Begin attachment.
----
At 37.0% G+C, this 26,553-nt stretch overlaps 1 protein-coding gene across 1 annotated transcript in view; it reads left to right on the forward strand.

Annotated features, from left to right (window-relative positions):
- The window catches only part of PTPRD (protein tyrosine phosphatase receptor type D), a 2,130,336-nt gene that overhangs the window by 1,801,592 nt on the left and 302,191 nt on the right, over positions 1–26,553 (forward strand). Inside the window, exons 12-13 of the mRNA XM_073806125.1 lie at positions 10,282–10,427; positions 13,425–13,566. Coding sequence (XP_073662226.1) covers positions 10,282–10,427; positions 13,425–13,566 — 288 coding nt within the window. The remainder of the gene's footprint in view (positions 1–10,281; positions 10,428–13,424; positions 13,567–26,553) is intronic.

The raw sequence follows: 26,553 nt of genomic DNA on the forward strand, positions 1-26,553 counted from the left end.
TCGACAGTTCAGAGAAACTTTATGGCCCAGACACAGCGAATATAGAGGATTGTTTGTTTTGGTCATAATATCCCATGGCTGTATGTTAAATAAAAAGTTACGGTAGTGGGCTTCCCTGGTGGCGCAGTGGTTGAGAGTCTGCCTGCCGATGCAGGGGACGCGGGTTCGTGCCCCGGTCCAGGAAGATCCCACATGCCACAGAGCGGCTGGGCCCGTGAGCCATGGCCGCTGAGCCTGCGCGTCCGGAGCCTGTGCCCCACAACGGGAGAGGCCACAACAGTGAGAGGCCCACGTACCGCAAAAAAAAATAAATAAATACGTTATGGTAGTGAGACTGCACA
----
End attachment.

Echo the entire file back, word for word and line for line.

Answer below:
At 37.0% G+C, this 26,553-nt stretch overlaps 1 protein-coding gene across 1 annotated transcript in view; it reads left to right on the forward strand.

Annotated features, from left to right (window-relative positions):
- The window catches only part of PTPRD (protein tyrosine phosphatase receptor type D), a 2,130,336-nt gene that overhangs the window by 1,801,592 nt on the left and 302,191 nt on the right, over positions 1–26,553 (forward strand). Inside the window, exons 12-13 of the mRNA XM_073806125.1 lie at positions 10,282–10,427; positions 13,425–13,566. Coding sequence (XP_073662226.1) covers positions 10,282–10,427; positions 13,425–13,566 — 288 coding nt within the window. The remainder of the gene's footprint in view (positions 1–10,281; positions 10,428–13,424; positions 13,567–26,553) is intronic.

The raw sequence follows: 26,553 nt of genomic DNA on the forward strand, positions 1-26,553 counted from the left end.
TCGACAGTTCAGAGAAACTTTATGGCCCAGACACAGCGAATATAGAGGATTGTTTGTTTTGGTCATAATATCCCATGGCTGTATGTTAAATAAAAAGTTACGGTAGTGGGCTTCCCTGGTGGCGCAGTGGTTGAGAGTCTGCCTGCCGATGCAGGGGACGCGGGTTCGTGCCCCGGTCCAGGAAGATCCCACATGCCACAGAGCGGCTGGGCCCGTGAGCCATGGCCGCTGAGCCTGCGCGTCCGGAGCCTGTGCCCCACAACGGGAGAGGCCACAACAGTGAGAGGCCCACGTACCGCAAAAAAAAATAAATAAATACGTTATGGTAGTGAGACTGCACA